Fourth, ECP2 places a welcome focus on not just the right actions, but the right people to deliver them. The announcement of the new Economic Crime ‘People and Skills Strategy’ to ‘consider the pipeline, skills and capabilities required for law enforcement to combat Economic Crime’ will play an essential role in ensuring the government can deliver the planned outcomes. In fact, the success of ECP2 will – to an extent – hinge on the ability to develop the cyber, data analytics and financial investigation expertise needed for the future, and on building in professional incentives to stem the haemorrhaging of talent from the public to the private sector following a decade of public-sector salary restraint.
However, despite the room for optimism and the expansive breadth of ECP2, there are some clear stumbling blocks to success which cannot be disregarded.
With over 3.7 million incidents of fraud reported in the year ended September 2022, more detail is needed about how the government intends to quickly and significantly disrupt the vast criminal ecosystem
First, while ECP2 sets out big ambitions for winning the war on dirty money, the troops seem to be missing in action; with an underwhelming announcement of 475 new staff across the whole landscape of economic crime, this is more of a platoon than a battalion. It is, furthermore, unclear whether these are new positions or a recycling of old announcements, and while the forthcoming Fraud Strategy will likely announce a further (albeit limited) fraud-specific policing cohort, such staffing levels are not enough to reduce a multi-billion-pound, multi-jurisdictional threat like economic crime.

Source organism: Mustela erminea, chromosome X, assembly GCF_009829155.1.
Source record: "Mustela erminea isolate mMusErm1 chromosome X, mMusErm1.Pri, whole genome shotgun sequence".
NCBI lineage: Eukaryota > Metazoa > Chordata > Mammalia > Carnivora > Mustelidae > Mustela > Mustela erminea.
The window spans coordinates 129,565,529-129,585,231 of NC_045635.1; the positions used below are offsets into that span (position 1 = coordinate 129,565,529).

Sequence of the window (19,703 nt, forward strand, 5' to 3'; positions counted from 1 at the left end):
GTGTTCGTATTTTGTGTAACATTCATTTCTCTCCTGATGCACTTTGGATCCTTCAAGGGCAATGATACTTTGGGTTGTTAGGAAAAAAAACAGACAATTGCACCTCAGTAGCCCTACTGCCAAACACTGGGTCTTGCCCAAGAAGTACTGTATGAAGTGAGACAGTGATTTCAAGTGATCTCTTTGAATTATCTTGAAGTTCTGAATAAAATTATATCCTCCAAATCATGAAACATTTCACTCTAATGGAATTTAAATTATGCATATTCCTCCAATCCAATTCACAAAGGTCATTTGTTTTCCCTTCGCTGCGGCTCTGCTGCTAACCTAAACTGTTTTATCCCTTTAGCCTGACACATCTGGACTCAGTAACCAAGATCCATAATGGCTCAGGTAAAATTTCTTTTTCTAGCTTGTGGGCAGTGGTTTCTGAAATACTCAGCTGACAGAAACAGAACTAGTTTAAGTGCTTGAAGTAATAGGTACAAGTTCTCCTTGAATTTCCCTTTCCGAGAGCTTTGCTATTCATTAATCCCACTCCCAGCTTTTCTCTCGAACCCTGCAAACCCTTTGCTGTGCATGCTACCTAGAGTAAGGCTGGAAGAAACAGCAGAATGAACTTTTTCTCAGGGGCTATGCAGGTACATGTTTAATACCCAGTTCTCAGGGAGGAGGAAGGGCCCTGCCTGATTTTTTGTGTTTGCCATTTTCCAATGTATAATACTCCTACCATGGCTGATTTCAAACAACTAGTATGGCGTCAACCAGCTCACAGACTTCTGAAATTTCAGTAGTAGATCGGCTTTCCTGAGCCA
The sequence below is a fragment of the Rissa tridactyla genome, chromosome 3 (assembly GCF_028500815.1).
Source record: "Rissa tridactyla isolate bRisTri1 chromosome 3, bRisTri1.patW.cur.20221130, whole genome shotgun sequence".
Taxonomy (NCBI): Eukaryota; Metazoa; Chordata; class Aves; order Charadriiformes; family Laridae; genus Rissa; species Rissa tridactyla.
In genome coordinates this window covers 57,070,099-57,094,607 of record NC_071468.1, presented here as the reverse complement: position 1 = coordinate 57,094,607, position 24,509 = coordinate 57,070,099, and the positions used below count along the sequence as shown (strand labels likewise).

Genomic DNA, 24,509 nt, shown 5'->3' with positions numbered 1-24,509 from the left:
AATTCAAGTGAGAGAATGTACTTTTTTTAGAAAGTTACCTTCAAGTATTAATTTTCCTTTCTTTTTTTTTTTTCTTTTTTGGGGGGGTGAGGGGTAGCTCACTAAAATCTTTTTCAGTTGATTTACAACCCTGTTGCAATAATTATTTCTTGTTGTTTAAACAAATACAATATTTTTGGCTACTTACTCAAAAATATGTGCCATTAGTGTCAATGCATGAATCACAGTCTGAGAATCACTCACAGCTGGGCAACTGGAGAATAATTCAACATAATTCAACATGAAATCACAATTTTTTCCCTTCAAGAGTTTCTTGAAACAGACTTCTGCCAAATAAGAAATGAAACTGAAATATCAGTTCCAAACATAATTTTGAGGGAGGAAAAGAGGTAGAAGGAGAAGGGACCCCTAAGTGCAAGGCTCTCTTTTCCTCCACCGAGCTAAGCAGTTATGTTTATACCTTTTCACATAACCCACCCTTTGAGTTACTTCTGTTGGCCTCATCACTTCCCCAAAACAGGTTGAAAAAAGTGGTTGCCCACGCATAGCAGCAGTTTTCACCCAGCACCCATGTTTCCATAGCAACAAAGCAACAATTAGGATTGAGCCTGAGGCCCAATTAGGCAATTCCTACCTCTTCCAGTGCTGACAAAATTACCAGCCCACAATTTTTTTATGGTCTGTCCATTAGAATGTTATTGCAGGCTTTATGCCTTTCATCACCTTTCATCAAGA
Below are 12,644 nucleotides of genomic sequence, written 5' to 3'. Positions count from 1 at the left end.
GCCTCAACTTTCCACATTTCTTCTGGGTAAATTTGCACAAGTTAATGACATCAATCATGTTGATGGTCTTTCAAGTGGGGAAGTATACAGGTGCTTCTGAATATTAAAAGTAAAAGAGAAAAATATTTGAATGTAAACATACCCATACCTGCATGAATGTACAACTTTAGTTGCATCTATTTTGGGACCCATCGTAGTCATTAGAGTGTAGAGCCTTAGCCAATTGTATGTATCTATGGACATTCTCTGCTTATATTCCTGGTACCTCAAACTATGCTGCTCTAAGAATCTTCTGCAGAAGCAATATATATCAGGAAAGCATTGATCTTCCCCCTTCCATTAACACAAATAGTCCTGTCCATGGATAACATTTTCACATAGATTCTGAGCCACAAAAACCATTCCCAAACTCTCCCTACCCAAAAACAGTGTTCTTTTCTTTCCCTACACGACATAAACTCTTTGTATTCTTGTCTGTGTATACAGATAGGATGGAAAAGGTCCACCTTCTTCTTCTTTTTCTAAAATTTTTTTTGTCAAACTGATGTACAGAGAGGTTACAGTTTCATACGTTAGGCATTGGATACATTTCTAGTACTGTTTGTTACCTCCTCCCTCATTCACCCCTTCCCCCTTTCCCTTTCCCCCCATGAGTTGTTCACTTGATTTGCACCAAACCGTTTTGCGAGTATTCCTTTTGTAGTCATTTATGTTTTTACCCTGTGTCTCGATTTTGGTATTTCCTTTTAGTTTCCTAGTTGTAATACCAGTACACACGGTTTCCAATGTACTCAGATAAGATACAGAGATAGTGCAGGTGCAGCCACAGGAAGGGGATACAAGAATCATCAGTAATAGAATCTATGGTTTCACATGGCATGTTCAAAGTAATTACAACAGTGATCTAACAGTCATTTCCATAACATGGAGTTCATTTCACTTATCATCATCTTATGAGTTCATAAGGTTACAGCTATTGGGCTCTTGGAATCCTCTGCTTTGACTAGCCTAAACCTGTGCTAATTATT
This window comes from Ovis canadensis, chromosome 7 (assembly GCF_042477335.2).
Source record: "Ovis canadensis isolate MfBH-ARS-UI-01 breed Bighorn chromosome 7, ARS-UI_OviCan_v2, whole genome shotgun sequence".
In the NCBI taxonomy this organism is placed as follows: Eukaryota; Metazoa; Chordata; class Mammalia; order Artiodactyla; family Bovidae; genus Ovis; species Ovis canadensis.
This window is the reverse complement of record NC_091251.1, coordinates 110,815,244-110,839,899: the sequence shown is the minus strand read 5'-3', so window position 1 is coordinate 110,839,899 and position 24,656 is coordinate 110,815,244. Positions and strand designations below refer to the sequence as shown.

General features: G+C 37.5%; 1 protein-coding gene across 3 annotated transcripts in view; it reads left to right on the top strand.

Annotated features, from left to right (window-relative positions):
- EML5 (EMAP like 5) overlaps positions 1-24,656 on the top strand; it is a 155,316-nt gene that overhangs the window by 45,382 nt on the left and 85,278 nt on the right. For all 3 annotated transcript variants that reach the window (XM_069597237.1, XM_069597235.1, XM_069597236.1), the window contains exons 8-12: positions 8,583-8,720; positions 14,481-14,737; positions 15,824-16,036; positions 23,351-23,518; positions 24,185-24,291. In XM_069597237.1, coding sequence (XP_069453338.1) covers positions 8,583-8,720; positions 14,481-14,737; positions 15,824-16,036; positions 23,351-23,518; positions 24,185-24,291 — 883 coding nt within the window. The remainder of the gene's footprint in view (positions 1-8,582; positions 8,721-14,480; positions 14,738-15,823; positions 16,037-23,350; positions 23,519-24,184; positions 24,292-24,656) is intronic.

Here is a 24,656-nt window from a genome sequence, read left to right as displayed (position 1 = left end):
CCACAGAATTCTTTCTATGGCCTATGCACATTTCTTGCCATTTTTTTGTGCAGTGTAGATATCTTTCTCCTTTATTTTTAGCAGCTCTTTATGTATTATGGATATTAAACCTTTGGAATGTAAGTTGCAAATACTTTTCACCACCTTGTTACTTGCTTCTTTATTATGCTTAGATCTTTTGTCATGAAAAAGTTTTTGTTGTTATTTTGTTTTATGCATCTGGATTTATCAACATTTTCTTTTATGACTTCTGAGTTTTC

Second, the aforementioned Fraud Strategy and the planned Anti-Corruption Strategy – both of which underpin ECP2 – are also both needed urgently. ECP2 gives us a teaser of what we can anticipate from the Fraud Strategy, but with over 3.7 million incidents of fraud reported in the year ended September 2022, more detail is needed about how the government intends to quickly and significantly disrupt the vast criminal ecosystem.
Finally, the government has scrapped its standalone 29-action Asset Recovery Action Plan, but replaced it with a mere eight actions in ECP2. Quantity does not always equal quality; however, it is unclear whether these actions are a sufficient response at a time when the recovery of assets plundered by kleptocrats and other criminals is at the top of the Financial Action Task Force (FATF)'s agenda.
If the goal is, as ECP2 states, ‘to target corrupt elites primarily through their assets hidden in the UK’, then the UK needs to focus – as we have previously suggested – on moving from temporary sanctions-based asset freezes to criminal justice responses based on ambitious and creative civil and criminal recovery mechanisms, as well as increasing asset recovery resources. While the Economic Crime Levy has promised an allocation of funds to expand the Combatting Kleptocracy Cell, this unit needs to be backed by sustainable, long-term policy and legislative tools.
A War of Attrition
In conclusion, ECP2 contains some of the key building blocks to success – getting the right people in the right places, and giving them the right data and tools. If the forthcoming Fraud and Anti-Corruption strategies plug some of the gaps in resourcing and the asset recovery response, there is a chance this strategy may deliver some meaningful outcomes. However, as it stands, ECP2 might win some battles – but without more troops on the ground, the war will carry on.
The views expressed in this Commentary are the authors’, and do not represent those of RUSI or any other institution.
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Centre for Financial Crime and Security Studies
Senior Research Fellow
Centre for Financial Crime and Security Studies
Associate Fellow; Head of Public Policy at Cifas